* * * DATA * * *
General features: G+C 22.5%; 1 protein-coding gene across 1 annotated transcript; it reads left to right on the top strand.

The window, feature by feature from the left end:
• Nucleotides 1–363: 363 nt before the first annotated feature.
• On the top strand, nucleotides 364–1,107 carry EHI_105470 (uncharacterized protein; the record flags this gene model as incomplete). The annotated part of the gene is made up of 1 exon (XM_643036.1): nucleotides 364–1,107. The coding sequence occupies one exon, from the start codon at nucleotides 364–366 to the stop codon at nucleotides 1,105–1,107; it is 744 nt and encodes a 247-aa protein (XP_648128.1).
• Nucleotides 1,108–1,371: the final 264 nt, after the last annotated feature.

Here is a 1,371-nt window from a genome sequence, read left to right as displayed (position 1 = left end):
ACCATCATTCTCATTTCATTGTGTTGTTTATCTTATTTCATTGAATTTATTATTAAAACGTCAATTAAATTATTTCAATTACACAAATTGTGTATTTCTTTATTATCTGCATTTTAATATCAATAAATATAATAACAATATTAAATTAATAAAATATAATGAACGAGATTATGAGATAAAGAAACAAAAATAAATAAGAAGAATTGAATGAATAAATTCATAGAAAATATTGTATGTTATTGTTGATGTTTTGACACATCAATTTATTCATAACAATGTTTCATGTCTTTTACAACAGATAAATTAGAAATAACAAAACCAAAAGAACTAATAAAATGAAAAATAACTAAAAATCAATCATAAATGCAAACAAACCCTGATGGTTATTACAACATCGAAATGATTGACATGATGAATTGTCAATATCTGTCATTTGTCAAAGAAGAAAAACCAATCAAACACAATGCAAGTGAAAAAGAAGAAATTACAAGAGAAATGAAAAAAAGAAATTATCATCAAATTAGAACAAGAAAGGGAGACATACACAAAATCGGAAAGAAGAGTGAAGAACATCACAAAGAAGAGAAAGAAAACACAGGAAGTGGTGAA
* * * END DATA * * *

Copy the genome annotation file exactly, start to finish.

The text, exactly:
General features: G+C 22.5%; 1 protein-coding gene across 1 annotated transcript; it reads left to right on the top strand.

The window, feature by feature from the left end:
• Nucleotides 1–363: 363 nt before the first annotated feature.
• On the top strand, nucleotides 364–1,107 carry EHI_105470 (uncharacterized protein; the record flags this gene model as incomplete). The annotated part of the gene is made up of 1 exon (XM_643036.1): nucleotides 364–1,107. The coding sequence occupies one exon, from the start codon at nucleotides 364–366 to the stop codon at nucleotides 1,105–1,107; it is 744 nt and encodes a 247-aa protein (XP_648128.1).
• Nucleotides 1,108–1,371: the final 264 nt, after the last annotated feature.

Here is a 1,371-nt window from a genome sequence, read left to right as displayed (position 1 = left end):
ACCATCATTCTCATTTCATTGTGTTGTTTATCTTATTTCATTGAATTTATTATTAAAACGTCAATTAAATTATTTCAATTACACAAATTGTGTATTTCTTTATTATCTGCATTTTAATATCAATAAATATAATAACAATATTAAATTAATAAAATATAATGAACGAGATTATGAGATAAAGAAACAAAAATAAATAAGAAGAATTGAATGAATAAATTCATAGAAAATATTGTATGTTATTGTTGATGTTTTGACACATCAATTTATTCATAACAATGTTTCATGTCTTTTACAACAGATAAATTAGAAATAACAAAACCAAAAGAACTAATAAAATGAAAAATAACTAAAAATCAATCATAAATGCAAACAAACCCTGATGGTTATTACAACATCGAAATGATTGACATGATGAATTGTCAATATCTGTCATTTGTCAAAGAAGAAAAACCAATCAAACACAATGCAAGTGAAAAAGAAGAAATTACAAGAGAAATGAAAAAAAGAAATTATCATCAAATTAGAACAAGAAAGGGAGACATACACAAAATCGGAAAGAAGAGTGAAGAACATCACAAAGAAGAGAAAGAAAACACAGGAAGTGGTGAA